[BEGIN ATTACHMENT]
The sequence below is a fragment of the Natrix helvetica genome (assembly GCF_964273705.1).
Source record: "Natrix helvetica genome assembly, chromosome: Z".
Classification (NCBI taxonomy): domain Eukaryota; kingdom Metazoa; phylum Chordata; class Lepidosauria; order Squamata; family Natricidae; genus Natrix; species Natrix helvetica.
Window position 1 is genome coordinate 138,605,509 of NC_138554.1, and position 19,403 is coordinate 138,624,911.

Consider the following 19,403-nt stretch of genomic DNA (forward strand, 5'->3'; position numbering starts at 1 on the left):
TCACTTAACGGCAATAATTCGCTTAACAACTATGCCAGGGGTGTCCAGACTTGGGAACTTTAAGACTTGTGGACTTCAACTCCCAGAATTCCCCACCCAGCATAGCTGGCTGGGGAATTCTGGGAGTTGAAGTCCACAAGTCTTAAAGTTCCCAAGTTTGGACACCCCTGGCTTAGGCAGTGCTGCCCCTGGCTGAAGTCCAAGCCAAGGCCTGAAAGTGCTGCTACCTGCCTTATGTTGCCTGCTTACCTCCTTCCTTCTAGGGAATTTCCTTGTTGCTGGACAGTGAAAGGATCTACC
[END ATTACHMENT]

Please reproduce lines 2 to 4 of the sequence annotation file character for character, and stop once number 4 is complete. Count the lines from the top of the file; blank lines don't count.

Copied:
Source record: "Natrix helvetica genome assembly, chromosome: Z".
Classification (NCBI taxonomy): domain Eukaryota; kingdom Metazoa; phylum Chordata; class Lepidosauria; order Squamata; family Natricidae; genus Natrix; species Natrix helvetica.
Window position 1 is genome coordinate 138,605,509 of NC_138554.1, and position 19,403 is coordinate 138,624,911.